Written by Colin+ in dialogue, quadratics.

You want to know one of my favourite things about maths? It's the *connections*. Connections between things that don't, on the face of it, seem remotely connected. One just cropped up, and made me grin from ear to ear, so I thought I'd share it with you.

One of @standupmaths's favourite famous puzzles is the Magic Square Of Squares: can you place nine distinct square numbers in a three-by-three grid such that the diagonals, rows and columns all sum to the same number?

This is (to the best of my knowledge) an open problem: nobody has so far found an example, or a proof that no such magic square exists. (If one does, the numbers in it must be enormous).

I had a dabble with it, a few months ago; even though my level of number theory is almost certainly not enough to catch something nobody else has spotted, it's always good to give the muscles a bit of an exercise.

One of the rabbit-holes the puzzle led me down was the search for square numbers in arithmetic sequence -- for example, 1, 25 and 49 have a common difference of 24. (I believe there is a theorem that the longest run of square in arithmetic series is three, but that there are infinitely many such triples). As I remember, the search for a MSoS is equivalent to finding three triples of squares in arithmetic series, all with the same common difference - just in case you wanted to carry on the exploration from where I left off.

Some time later, this horror-show of a tweet landed in my timeline:

Prime numbers? More spin than you can shake a stick at, a whirlwind of pupil engagement #ukedchat #primaryrocks #ks2 #matchchat #zedteaching pic.twitter.com/RGmHEWPLqI

— ZedTeach (@ZedTeach) October 7, 2017

(In fairness to @zedteach, there is a proviso that Demi is just looking up to 100 - but that "always" really bugs me.)

Of course, my loyal band of followers were quick to point out counterexamples -- 120 (for which $119=7\times 17$ and $121 = 11^2$) was the first to spring to my mind, and 144 (one more than $11\times 13$, and one fewer than $29\times 5$) was a common answer.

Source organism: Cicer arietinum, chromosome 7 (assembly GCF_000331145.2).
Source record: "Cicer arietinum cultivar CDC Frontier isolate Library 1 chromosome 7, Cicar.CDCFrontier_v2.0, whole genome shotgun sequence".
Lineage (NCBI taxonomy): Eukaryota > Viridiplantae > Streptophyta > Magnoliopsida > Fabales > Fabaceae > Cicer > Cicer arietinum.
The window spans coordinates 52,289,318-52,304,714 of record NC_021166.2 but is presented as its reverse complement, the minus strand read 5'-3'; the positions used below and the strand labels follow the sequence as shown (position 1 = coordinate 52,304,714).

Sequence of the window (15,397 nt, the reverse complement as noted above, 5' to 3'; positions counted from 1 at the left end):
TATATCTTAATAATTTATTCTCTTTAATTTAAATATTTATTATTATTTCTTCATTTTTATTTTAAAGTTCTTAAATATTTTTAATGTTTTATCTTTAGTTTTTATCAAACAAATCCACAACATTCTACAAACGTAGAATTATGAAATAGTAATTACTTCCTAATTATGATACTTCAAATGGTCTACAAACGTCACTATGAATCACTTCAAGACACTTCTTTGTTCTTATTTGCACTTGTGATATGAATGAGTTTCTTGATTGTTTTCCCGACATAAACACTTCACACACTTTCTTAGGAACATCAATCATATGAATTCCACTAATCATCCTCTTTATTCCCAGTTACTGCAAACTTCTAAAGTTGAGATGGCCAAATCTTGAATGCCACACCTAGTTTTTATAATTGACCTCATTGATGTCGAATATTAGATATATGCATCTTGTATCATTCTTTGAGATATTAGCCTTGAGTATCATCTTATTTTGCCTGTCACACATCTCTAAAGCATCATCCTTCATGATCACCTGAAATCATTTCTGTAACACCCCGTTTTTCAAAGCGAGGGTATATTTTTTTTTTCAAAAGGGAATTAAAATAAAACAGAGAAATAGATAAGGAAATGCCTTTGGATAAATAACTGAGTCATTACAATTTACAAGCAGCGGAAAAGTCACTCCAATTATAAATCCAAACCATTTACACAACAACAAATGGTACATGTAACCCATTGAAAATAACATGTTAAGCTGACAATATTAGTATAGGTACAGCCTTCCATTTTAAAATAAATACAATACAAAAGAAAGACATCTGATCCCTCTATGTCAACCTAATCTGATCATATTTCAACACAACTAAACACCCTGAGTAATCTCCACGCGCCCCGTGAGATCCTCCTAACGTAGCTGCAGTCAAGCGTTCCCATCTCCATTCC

Several good puzzles came out of this: @chrismaslanka wondered if there exists $k$ such that both $6k-1$ and $6k+1$ have at least three prime factors, which I'll leave you to explore.

In exploring it, @sxpmaths (Stuart Price) made the observation that $6n^2 + 5n - 1$ and $6n^2 + 5n + 1$ both factorise (as $(6n-1)(n+1)$ and $(3n+1)(2n+1)$, respectively), so making $n = 6m$ generates infinitely many multiples of six with neighbouring composites (although 120 and 144 are not caught by this.)

So I started investigating quadratics of the form $ax^2 + bx \pm 1$ to see whether they factorise. Quadratics of the form $Ax^2 + Bx + C$ factorise if $B^2 - 4AC$ is square, so we're looking for $a$ and $b$ such that $b^2 + 4a$ and $b^2 - 4a$ are both squares... oh look! Three squares in arithmetic sequence.

I haven't found the quadratic that corresponds to 120 yet - and part of me says "don't bother. You've found a Deeper Connection! Leave the trivial arithmetic for others."

Of course, other parts of my brain won't rest until I do find it... or one of you, loyal readers, tells me what it is.

* Thanks to @grey_matter for spotting that 119 is not, in fact, $7 \times 13$.